A couple weeks ago I was lucky enough to meet 9 year old Finnegan, who was having a VERY common issue this time of year - itchy skin. Poor Finnegan was bothered by an itch on his leg so badly that within just a day he had licked and chewed it into a very red, raw "hot spot". At the same time, we found that Finnegan had ear infections in both ears! Unfortunately, Finnegan was no stranger to these problems; they seem to happen around the same time every year.
Right at home, we were able to clip and clean the "hot spot". We prescribed antibiotics and topical medications for the skin and ears, and most importantly fit him with an e-collar to prevent him from continuing to chew at his skin (doesn't he make such a beautiful flower!?) Finnegan's mom reports that he is already well on the road to recovery! Now we're planning to...more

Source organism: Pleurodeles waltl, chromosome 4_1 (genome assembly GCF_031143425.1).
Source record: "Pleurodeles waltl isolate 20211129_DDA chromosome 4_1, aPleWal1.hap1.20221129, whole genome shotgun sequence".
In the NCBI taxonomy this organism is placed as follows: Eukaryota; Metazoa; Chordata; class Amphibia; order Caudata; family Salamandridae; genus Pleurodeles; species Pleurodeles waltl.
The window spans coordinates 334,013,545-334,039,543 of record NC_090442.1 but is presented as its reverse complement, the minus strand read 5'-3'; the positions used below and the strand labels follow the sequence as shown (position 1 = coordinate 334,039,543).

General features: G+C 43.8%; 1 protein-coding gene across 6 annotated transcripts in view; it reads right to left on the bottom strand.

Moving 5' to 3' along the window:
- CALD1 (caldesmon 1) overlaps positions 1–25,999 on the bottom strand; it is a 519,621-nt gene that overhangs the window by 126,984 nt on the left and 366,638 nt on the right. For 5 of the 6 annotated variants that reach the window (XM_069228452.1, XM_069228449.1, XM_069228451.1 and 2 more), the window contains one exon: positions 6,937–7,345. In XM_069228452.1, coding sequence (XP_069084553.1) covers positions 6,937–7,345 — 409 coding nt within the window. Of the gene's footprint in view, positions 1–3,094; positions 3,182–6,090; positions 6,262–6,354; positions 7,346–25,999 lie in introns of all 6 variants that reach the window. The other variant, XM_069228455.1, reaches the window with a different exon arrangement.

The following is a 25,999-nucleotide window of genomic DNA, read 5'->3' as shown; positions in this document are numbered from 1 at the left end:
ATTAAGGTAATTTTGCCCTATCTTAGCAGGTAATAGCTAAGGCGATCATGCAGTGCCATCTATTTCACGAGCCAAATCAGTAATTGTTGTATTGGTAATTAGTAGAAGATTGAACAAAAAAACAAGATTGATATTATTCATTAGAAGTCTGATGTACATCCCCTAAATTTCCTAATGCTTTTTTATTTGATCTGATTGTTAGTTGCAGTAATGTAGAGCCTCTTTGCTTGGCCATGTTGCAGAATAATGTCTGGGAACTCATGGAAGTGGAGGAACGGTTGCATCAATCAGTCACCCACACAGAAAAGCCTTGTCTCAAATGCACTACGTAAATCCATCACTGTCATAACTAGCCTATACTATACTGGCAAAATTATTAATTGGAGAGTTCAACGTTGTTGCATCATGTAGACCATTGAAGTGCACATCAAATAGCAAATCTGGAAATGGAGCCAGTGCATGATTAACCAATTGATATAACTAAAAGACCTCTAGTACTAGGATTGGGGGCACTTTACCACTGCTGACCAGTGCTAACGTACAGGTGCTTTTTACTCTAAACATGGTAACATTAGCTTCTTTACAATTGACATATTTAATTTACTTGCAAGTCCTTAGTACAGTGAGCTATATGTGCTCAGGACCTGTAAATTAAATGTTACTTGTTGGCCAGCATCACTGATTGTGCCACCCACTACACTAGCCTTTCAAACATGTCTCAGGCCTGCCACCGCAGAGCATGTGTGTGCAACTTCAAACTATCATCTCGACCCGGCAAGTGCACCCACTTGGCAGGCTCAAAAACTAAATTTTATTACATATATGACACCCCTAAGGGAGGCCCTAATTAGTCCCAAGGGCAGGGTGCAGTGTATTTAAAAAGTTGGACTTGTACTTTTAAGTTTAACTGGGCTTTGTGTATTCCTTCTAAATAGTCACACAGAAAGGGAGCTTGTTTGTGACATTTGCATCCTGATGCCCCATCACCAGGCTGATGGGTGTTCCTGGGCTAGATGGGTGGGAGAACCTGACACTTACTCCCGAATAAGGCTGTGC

Bailey is a 15 year old Golden Retriever, who in typical Golden fashion, always greets us with a happy smile and tail wag. He enjoys life with an amazing family including two small kids and another on the way! Bailey is such a lover that he was the perfect choice for our February pet of the month!more
A few weeks back while I was working in the ER, a 6 year old neutered male German Shepherd dog was rushed into the hospital after collapsing at home. Sadly, this dog arrived DOA (deceased on arrival). Our team immediately performed CPR but were ultimately unable to resuscitate him. On initial evaluation, we were able to quickly diagnose a condition called gastric dilatation and volvulus (GDV, aka "bloat").